Snorting Heroin: Signs and Side Effects of Sniffing Smack
Important InformationThis information is for educational purposes only. We never invite or suggest the use, production or purchase of any these substances. Addiction Resource and it’s employees, officers, managers, agents, authors, editors, producers, and contributors shall have no direct or indirect liability, obligation, or responsibility to any person or entity for any loss, damage, or adverse consequences alleged to have happened as a consequence of material on this website. See full text of disclaimer.
Addicts smoke, inject, or snort heroin for the intense surge of euphoria it produces. This is followed by a heroin nod, which is a state of altered consciousness or being “out of it.”
There are various heroin nicknames on the street. The drug is available in various forms, commonly as a brown or white powder or a sticky black tar-like substance. Is one method of administration more dangerous than others? How does snorting compare to injecting? Read on to learn more about snorting heroin symptoms and the risks of this route of administration.
Table of contents:
- What is Heroin Snorting?
- How is Smack Snorted?
- Why Do Addicts Snort Heroin?
- What are the Risks and Dangers of Snorting Smack?
- What are the Signs and Symptoms of Snorting Heroin?
Can Heroin Be Snorted?
People use opioids for their euphoric and analgesic effects. These drugs activate the pleasure centers in the brain and create a feeling of detachment from reality. Can one sniff heroin? Yes, heroin users administer the drug in a number of ways, including smoking, injecting, and sniffing heroin. Can one snort heroin? Yes, snorting involves inhaling heroin powder forcefully into the nasal cavity through a rolled-up piece of paper, banknote, or straw.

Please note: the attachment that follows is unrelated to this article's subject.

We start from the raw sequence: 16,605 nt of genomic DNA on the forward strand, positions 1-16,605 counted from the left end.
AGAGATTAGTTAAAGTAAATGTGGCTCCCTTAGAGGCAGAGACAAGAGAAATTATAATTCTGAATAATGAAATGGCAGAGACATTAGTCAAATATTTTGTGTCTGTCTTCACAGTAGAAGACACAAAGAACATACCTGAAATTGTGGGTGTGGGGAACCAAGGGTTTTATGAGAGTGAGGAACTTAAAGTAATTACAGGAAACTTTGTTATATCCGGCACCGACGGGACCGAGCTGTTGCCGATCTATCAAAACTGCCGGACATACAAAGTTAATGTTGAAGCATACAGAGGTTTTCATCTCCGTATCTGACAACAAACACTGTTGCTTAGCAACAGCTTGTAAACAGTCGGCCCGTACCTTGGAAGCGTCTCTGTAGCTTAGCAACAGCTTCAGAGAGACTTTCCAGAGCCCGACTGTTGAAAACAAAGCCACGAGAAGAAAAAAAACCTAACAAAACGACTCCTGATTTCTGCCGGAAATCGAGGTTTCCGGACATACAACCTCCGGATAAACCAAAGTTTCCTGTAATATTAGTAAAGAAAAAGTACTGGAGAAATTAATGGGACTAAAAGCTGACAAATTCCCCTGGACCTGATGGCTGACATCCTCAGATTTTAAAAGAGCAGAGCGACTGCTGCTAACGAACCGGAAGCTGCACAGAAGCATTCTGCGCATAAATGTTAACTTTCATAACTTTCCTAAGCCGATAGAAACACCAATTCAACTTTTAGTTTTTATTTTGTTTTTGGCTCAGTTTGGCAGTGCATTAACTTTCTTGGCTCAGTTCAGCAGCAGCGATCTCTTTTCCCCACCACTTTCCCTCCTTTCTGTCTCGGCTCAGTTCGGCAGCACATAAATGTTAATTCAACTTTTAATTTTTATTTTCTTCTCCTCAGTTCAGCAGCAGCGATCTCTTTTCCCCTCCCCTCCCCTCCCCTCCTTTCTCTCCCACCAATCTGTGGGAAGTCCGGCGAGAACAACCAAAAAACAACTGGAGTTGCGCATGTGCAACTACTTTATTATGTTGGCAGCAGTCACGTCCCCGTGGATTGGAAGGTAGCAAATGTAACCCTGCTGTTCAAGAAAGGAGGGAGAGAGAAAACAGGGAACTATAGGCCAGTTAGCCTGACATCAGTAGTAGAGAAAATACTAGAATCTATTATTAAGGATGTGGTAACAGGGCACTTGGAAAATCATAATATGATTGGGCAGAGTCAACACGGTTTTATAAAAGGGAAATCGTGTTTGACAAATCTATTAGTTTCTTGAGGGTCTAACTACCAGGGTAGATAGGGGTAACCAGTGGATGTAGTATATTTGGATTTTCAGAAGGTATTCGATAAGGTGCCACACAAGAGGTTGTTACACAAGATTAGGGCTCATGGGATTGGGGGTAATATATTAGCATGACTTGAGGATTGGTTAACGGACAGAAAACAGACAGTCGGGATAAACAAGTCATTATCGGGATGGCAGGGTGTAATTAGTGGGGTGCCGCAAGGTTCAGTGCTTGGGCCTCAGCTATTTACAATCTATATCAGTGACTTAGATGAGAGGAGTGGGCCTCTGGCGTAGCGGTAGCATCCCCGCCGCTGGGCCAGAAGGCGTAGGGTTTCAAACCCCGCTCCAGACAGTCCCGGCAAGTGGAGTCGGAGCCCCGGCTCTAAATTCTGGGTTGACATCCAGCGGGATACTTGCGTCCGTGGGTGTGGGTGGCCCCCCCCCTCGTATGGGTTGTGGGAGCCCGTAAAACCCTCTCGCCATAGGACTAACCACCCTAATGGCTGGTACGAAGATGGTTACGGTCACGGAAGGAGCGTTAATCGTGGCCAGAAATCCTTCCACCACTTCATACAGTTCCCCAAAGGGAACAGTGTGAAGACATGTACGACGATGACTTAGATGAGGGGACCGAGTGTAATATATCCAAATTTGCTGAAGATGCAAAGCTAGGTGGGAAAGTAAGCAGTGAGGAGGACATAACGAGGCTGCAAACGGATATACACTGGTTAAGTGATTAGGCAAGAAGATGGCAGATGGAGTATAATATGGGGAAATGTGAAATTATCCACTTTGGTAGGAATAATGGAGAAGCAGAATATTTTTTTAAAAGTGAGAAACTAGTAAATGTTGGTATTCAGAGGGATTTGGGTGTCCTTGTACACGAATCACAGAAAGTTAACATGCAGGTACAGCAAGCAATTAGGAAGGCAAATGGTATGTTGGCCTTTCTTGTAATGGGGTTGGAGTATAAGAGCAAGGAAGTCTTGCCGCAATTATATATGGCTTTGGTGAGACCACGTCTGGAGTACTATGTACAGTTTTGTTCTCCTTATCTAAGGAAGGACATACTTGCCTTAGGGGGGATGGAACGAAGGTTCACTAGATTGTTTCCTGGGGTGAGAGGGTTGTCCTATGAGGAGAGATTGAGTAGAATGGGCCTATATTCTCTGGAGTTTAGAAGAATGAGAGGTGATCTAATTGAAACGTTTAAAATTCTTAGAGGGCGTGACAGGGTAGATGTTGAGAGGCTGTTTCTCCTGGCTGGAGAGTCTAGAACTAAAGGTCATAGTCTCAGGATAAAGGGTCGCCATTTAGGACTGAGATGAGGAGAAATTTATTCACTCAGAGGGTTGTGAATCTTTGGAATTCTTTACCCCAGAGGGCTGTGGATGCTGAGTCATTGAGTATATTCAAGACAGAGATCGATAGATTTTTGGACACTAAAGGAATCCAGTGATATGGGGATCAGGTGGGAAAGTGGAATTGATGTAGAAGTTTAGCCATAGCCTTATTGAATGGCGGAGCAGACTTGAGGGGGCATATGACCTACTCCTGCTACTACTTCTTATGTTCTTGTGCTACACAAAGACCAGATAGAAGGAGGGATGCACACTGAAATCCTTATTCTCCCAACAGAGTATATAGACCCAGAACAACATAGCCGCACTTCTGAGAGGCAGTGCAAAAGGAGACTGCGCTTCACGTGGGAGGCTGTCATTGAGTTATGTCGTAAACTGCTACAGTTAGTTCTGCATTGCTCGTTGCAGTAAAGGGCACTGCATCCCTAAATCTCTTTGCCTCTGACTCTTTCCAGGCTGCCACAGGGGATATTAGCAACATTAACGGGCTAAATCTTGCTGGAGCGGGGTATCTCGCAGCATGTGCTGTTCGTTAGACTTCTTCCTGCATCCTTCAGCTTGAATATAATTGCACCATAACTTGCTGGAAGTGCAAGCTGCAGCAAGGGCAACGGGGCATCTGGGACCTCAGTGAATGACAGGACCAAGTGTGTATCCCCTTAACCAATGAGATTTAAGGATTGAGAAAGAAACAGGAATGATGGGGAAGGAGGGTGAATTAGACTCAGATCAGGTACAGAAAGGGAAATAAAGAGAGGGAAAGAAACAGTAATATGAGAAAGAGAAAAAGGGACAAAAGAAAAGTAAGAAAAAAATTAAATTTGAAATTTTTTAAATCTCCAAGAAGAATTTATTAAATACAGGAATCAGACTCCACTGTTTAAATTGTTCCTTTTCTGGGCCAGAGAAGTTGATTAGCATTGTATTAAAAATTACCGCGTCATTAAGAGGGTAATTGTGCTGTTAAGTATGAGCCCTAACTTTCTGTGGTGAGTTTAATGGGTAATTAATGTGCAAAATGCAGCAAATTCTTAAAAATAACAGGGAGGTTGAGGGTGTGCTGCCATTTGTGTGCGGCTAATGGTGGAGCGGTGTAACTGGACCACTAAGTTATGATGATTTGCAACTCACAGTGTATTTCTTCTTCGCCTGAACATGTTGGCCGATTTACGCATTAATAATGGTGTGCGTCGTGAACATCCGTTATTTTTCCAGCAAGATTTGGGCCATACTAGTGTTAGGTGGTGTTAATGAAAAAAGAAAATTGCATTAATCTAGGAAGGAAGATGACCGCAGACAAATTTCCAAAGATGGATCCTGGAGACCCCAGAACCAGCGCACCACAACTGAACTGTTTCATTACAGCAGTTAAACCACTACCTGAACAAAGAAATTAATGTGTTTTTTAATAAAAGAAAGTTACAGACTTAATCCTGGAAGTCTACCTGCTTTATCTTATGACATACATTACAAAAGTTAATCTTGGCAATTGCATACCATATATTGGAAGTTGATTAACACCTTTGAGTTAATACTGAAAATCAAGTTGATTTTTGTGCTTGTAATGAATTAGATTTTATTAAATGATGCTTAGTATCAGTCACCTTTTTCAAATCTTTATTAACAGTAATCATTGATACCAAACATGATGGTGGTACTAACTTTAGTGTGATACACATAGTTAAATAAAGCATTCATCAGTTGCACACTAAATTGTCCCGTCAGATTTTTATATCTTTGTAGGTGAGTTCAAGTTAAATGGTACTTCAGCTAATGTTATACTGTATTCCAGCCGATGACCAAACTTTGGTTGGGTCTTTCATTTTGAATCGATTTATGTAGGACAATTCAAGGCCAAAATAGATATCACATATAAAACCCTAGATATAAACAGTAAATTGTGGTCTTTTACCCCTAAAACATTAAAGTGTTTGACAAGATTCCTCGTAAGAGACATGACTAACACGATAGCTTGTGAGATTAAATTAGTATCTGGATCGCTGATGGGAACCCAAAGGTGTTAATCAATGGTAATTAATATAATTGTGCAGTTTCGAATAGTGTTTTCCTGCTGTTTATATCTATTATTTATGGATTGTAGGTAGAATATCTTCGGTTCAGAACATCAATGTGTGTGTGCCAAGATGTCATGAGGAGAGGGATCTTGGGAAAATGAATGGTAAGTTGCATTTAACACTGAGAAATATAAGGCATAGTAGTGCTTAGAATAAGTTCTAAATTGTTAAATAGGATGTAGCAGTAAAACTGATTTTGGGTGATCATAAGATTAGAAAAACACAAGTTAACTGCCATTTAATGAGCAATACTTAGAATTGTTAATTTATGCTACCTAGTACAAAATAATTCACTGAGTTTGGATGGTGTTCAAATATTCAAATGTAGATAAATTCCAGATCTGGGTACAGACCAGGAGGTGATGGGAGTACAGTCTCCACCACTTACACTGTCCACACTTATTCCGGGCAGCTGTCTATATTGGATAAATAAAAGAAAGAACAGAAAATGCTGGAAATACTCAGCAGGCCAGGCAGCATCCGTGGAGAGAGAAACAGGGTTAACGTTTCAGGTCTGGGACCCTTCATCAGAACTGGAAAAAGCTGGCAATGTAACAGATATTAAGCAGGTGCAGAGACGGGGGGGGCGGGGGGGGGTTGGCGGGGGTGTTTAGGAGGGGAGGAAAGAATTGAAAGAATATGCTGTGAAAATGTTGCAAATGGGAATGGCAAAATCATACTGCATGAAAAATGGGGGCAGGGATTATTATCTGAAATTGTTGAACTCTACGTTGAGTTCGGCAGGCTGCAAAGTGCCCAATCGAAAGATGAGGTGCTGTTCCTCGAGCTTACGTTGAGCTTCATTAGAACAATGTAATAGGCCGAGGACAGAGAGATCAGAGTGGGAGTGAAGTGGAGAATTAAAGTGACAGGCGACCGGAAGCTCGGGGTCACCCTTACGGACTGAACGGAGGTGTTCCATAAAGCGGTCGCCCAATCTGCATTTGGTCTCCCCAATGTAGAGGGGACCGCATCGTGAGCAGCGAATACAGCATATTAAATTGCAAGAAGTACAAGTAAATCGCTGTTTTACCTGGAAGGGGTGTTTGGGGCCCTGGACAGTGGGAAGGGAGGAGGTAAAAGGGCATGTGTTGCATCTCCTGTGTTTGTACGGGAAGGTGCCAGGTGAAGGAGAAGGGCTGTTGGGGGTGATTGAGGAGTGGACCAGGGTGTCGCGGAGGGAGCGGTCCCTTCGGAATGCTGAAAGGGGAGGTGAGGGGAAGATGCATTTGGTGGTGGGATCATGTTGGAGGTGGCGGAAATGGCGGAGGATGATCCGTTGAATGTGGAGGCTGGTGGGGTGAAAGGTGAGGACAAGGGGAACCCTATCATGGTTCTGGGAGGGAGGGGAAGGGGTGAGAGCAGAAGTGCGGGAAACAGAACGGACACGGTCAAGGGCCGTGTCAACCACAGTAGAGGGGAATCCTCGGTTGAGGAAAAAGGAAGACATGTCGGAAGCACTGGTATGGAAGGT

Injecting a substance directly into the bloodstream produces a high within a few seconds. Heroin snorted is absorbed more slowly and can take up to 10 minutes to produce an effect. Although not as quick as the injected method of administration, snorting allows the illicit substance to enter the bloodstream and cross the blood-brain barrier relatively quickly. A heroin snort, therefore, provides a fast and direct route for the drug to reach the brain. This produces a rapid and intense high which many addicts crave.
Addicts commonly take a powdered form of an illicit substance and forcefully inhale it into the nasal cavity. Many people prefer heroin insufflation as the method of use because it produces an intense rush of euphoria. The drug gets absorbed through the mucous membranes of the nose and directly enters the blood and brain. Snorting heroin cause significant harm to a mucous membrane and a whole body, however, it is possible to reduce some risks linked with this way of taking:
- Do not share snorting equipment such as straws or banknotes to avoid the spread of infections through microscopic specks of blood.
- Rinse the nostril after snorting to remove excess substance and reduce the risk of damage to the nasal mucosa.
- Alternate snorting between nostrils to minimize the risk of damage.
Why Addicts Snort Heroin